Gadgets giving officer an edge Laptop, digital camera in high-tech arsenal of Arundel policeman

November 29, 1996|By TaNoah Morgan | TaNoah Morgan,SUN STAFF

Officer Keith J. Light has everything he needs to fight crime in Pasadena's Sun Valley: an Acer laptop computer with modem and Internet access, a Casio digital camera and night-vision goggles with infrared sensor.

Light, like other Anne Arundel officers, uses a laptop computer to write incident reports and charging documents, but he hasn't stopped there. The six-year veteran has spent more than $2,300 of his own money to create an arsenal of techno-toys.

The chiming, humming, beeping gadgetry packed into Light's patrol car creates a high-tech melody. His computer occasionally chimes like the "Star Trek" Enterprise hailing frequency, his pager beeps, his cellular phone rings and two police radios and a police scanner buzz gently under the hum of country music on the radio.

Light, 31, writes his reports from the front seat of his cruiser, returning to the Northern District station only when he has a suspect to book. He says paperwork that would take three hours to write can be done on computer in 45 minutes.

He never has to show anyone the penmanship that a supervisor once criticized as looking like a physician's.

But the centerpiece of his technological tools is the $500 digital camera that Light bought seven months ago. It allows him to collect instant pictures of suspects, stolen merchandise, destroyed property and assault victims that can be downloaded into his computer and incorporated into his reports.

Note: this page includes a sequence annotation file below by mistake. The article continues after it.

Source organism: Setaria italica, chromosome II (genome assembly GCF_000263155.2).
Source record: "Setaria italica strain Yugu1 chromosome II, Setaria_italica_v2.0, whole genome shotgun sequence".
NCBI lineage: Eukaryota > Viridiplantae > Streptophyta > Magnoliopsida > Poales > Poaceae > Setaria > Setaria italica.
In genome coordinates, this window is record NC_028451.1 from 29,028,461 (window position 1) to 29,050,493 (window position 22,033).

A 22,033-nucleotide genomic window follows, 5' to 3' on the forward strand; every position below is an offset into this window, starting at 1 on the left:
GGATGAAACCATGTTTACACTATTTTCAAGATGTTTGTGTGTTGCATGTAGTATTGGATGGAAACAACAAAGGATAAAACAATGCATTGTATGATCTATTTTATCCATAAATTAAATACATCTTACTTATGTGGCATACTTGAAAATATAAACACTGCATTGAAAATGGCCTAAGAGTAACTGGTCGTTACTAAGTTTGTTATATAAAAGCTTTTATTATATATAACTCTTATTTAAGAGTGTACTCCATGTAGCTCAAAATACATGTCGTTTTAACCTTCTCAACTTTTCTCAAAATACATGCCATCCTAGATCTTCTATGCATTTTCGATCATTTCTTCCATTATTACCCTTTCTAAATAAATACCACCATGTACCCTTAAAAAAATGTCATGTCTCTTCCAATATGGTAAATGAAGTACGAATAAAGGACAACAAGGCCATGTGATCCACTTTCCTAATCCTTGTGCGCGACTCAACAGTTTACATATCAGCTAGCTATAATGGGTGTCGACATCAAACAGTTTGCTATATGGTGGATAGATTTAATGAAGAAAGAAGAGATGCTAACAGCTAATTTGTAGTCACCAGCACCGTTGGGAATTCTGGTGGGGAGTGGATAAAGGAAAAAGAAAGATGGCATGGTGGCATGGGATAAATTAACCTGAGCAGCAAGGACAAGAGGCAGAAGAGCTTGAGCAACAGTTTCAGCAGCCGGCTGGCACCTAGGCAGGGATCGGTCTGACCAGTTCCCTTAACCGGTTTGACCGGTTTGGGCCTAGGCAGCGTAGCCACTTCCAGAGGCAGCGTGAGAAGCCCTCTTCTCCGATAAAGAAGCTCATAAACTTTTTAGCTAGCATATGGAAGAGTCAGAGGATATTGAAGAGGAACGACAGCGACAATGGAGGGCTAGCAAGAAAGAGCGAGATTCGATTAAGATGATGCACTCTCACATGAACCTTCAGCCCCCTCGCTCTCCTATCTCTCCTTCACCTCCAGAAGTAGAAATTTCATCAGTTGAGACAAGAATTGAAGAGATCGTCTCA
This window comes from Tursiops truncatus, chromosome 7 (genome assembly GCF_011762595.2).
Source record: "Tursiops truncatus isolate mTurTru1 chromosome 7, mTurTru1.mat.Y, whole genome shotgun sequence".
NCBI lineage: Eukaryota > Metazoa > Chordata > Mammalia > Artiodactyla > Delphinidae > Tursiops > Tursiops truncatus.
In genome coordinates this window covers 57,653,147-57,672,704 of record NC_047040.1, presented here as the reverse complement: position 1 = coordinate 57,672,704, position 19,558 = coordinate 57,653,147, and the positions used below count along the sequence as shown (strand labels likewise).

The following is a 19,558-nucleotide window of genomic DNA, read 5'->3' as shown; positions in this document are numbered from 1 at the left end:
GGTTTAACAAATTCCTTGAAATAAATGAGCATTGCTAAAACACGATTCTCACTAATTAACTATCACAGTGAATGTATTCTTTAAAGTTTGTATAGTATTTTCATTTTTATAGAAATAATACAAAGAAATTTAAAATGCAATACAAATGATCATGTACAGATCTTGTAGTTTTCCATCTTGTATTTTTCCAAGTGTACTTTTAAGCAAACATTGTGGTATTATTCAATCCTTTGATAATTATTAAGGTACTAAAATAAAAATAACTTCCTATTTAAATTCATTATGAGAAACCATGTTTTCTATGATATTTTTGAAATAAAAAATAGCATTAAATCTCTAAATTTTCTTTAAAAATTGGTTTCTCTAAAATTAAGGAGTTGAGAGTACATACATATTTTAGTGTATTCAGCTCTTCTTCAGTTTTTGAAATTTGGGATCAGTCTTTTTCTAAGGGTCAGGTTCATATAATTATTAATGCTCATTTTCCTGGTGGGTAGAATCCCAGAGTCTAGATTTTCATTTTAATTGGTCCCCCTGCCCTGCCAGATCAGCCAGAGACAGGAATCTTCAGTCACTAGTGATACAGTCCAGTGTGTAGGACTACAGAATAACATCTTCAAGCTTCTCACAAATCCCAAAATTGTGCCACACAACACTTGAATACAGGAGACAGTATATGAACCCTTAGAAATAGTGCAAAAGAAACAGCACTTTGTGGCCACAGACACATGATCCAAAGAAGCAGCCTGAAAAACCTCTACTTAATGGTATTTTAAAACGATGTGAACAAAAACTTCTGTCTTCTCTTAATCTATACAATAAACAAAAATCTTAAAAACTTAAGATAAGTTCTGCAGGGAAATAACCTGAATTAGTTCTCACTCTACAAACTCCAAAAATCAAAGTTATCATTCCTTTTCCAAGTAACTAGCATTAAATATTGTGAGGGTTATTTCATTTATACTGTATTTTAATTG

Helps in court

Grieving family members don't have to give up pictures of loved ones, and the camera helps him when he testifies in court.

"The first thing the state's attorney asks you is, 'Do you see the defendant [in the courtroom]?' " Light said.

"After a year of court postponements on that one case, your mind tends to wander," he said. "But all I have to do is look at the report."

He has proposed that the department purchase the cameras, which hold nearly 100 pictures in their memories, to take suspects' mug shots and make the pictures available on computer to all districts.

The department is looking for grants to make a similar system available.

Sgt. Jeffrey Price, who became Light's supervisor two months ago, said he was amazed to see Light's reports.

"Just the presentation itself is phenomenal, and it makes you want to read the report," Price said. "I'm constantly bragging to other shifts about them. It's all there. Here's the suspect, here's the evidence. It's all in the report."

Price added that keeping two or three years of handwritten reports takes lots of space, and often reports get lost or damaged.

But Light and other officers on his shift who use laptop computers store their reports on disc and print them out when needed.

Living on technology's edge is a big change for the country boy who grew up in the mountains of southwestern Virginia.

Growing up in Locust Grove, a small town in Floyd County -- "it-ain't-near-nothin' " -- Virginia, Light was a skilled hunter and fisherman. Computers were something else.

"They tease me back at home because I didn't have indoor plumbing until I was 18," the 6-foot, 220-pound Light said in a choppy, thick Southern accent. "Now here I am in the city working on laptop computers."

'Star Trek' fan

His love of "Star Trek" and his creation of a computerized "Star Trek" game six years ago first got him on a computer keyboard.

Since then, almost everything that beeps, flashes or uses a microchip has been on Light's got-to-get list, and half the officers on his shift have gotten laptops.

Night-vision goggles are one of the least flashy and least-used items in Light's arsenal, but one he had to have.

If he has to chase a suspect through the woods one night, the $300 goggles would be better than a flashlight and they might pay for themselves, he reasoned.

"If [the suspect's] got a gun and shoots at the flashlight, he's probably going to hit the idiot holding it," Light said.

"And besides," he added with a grin, "it's a toy."

Pub Date: 11/29/96

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